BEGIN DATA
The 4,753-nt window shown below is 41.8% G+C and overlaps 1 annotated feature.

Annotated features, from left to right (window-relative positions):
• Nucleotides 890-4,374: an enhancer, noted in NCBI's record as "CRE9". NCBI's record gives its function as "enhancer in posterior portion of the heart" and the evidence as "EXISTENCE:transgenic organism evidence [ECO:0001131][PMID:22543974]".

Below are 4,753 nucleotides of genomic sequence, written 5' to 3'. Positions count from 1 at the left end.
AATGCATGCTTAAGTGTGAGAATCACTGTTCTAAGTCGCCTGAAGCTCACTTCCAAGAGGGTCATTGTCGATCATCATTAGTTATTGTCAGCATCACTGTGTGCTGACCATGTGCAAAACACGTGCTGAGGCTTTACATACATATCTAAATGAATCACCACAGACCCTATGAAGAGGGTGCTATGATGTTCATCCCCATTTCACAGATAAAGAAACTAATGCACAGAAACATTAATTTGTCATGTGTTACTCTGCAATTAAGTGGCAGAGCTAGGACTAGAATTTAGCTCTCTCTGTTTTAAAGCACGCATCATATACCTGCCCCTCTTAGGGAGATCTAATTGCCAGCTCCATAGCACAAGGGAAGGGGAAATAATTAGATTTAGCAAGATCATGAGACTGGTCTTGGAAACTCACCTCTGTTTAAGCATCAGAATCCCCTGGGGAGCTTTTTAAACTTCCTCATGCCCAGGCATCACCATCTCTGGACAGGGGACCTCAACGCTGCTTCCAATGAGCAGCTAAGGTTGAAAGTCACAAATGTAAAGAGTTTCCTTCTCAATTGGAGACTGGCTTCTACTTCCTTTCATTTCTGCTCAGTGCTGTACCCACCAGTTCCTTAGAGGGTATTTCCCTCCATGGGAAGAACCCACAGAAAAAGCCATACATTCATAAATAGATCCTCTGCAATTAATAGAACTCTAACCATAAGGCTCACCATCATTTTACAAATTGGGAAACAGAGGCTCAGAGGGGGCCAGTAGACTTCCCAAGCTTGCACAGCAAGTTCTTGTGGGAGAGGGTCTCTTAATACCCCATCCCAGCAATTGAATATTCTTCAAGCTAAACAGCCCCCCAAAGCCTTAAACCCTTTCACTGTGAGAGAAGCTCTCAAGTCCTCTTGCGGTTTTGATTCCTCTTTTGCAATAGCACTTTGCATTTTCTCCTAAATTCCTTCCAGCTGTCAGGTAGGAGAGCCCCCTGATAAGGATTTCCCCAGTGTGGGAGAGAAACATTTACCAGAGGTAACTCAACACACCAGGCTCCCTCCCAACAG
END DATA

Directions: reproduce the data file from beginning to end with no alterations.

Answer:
The 4,753-nt window shown below is 41.8% G+C and overlaps 1 annotated feature.

Annotated features, from left to right (window-relative positions):
• Nucleotides 890-4,374: an enhancer, noted in NCBI's record as "CRE9". NCBI's record gives its function as "enhancer in posterior portion of the heart" and the evidence as "EXISTENCE:transgenic organism evidence [ECO:0001131][PMID:22543974]".

Below are 4,753 nucleotides of genomic sequence, written 5' to 3'. Positions count from 1 at the left end.
AATGCATGCTTAAGTGTGAGAATCACTGTTCTAAGTCGCCTGAAGCTCACTTCCAAGAGGGTCATTGTCGATCATCATTAGTTATTGTCAGCATCACTGTGTGCTGACCATGTGCAAAACACGTGCTGAGGCTTTACATACATATCTAAATGAATCACCACAGACCCTATGAAGAGGGTGCTATGATGTTCATCCCCATTTCACAGATAAAGAAACTAATGCACAGAAACATTAATTTGTCATGTGTTACTCTGCAATTAAGTGGCAGAGCTAGGACTAGAATTTAGCTCTCTCTGTTTTAAAGCACGCATCATATACCTGCCCCTCTTAGGGAGATCTAATTGCCAGCTCCATAGCACAAGGGAAGGGGAAATAATTAGATTTAGCAAGATCATGAGACTGGTCTTGGAAACTCACCTCTGTTTAAGCATCAGAATCCCCTGGGGAGCTTTTTAAACTTCCTCATGCCCAGGCATCACCATCTCTGGACAGGGGACCTCAACGCTGCTTCCAATGAGCAGCTAAGGTTGAAAGTCACAAATGTAAAGAGTTTCCTTCTCAATTGGAGACTGGCTTCTACTTCCTTTCATTTCTGCTCAGTGCTGTACCCACCAGTTCCTTAGAGGGTATTTCCCTCCATGGGAAGAACCCACAGAAAAAGCCATACATTCATAAATAGATCCTCTGCAATTAATAGAACTCTAACCATAAGGCTCACCATCATTTTACAAATTGGGAAACAGAGGCTCAGAGGGGGCCAGTAGACTTCCCAAGCTTGCACAGCAAGTTCTTGTGGGAGAGGGTCTCTTAATACCCCATCCCAGCAATTGAATATTCTTCAAGCTAAACAGCCCCCCAAAGCCTTAAACCCTTTCACTGTGAGAGAAGCTCTCAAGTCCTCTTGCGGTTTTGATTCCTCTTTTGCAATAGCACTTTGCATTTTCTCCTAAATTCCTTCCAGCTGTCAGGTAGGAGAGCCCCCTGATAAGGATTTCCCCAGTGTGGGAGAGAAACATTTACCAGAGGTAACTCAACACACCAGGCTCCCTCCCAACAG